Have you noticed your older toddler starting to become afraid of the dark? Around two years old, a toddler’s imagination begins to develop. This is an amazing time, but it also means that they realise they can get hurt and that there are things in the world that can hurt them – they may have watched a movie that scares them, or you’ve read a book together that leaves them feeling a bit unsettled. It doesn’t have to be scary, we have seen Peter Rabbit, PJ Masks and even Peppa Pig give nightmares to children. Whilst, as an adult, you know that the dark isn’t inherently dangerous because of experiences you’ve had in the past, your toddler has no such experience to draw on.
It’s really important that if your toddler begins to say or show they are afraid of the dark that you don’t just brush it off – instead, ask some questions. It lets them know you are taking their fears seriously, which is reassuring for them, and it also helps you to work out what it is that they are frightened of and how you could address it.
For example, if they say that they can see things moving around their room, it could be headlights from cars driving past, or curtains blowing in the breeze. In that situation, you can get some better blackout blinds to eliminate that kind of thing happening and you can provide an effective solution. It can be a good idea to lay in/next to their cot or bed in the dark to see what they can see and if there is anything which could be scary. Alternatively, you could give them a night light or something like a Go Glow tilt torch to check out any shadows or a night light – but stay away from a blue light because this stimulates cortisol production, which is not what we need for a peaceful night’s sleep!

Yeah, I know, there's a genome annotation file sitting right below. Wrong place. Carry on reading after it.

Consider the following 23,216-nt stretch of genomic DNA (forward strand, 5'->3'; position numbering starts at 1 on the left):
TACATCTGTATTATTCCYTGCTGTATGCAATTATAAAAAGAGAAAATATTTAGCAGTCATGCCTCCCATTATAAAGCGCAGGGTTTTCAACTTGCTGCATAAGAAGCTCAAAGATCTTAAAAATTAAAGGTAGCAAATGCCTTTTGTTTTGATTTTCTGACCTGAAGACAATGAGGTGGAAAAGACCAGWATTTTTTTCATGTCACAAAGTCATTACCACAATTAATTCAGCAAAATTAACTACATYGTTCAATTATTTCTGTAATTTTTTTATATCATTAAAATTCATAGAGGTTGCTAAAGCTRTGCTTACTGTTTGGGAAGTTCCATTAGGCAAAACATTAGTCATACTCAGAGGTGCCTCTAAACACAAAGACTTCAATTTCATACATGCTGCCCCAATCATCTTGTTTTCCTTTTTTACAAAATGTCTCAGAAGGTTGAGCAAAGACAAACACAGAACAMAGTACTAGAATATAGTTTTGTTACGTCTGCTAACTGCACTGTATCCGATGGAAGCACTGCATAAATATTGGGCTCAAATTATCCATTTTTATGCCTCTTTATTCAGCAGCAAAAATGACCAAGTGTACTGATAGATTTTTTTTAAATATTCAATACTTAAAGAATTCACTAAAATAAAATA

Be a little cautious that you don’t exacerbate the situation by using ‘Monster Spray’ etc as this suggests there are monsters they need to worry about. It is fine to reassure them that there are no monsters in the cupboard/under the bed but don’t suggest that you need to check because they may be there!
For a lot of toddlers, bedtime is also the only time they’re exposed to darkness and really the only part of the day when they are alone – as opposed to the day, when they are usually supervised by you or another care giver – so you can see how these two things could combine to make for an anxiety-ridden time.
To ease some of that apprehension, a good – and fun – idea is to spend some time together in the dark. You could try reading books under a blanket with a dim torch, hide and seek with the lights out or making some shadow puppets. While this isn’t likely to be an overnight fix, after your little one’s fears have been addressed and they’ve learned that the darkness is less frightening and more fun, you’ll start seeing more consolidated sleep and less visits in the middle of the night.
If you are still struggling with your little one’s sleep do get in touch, we would love to help!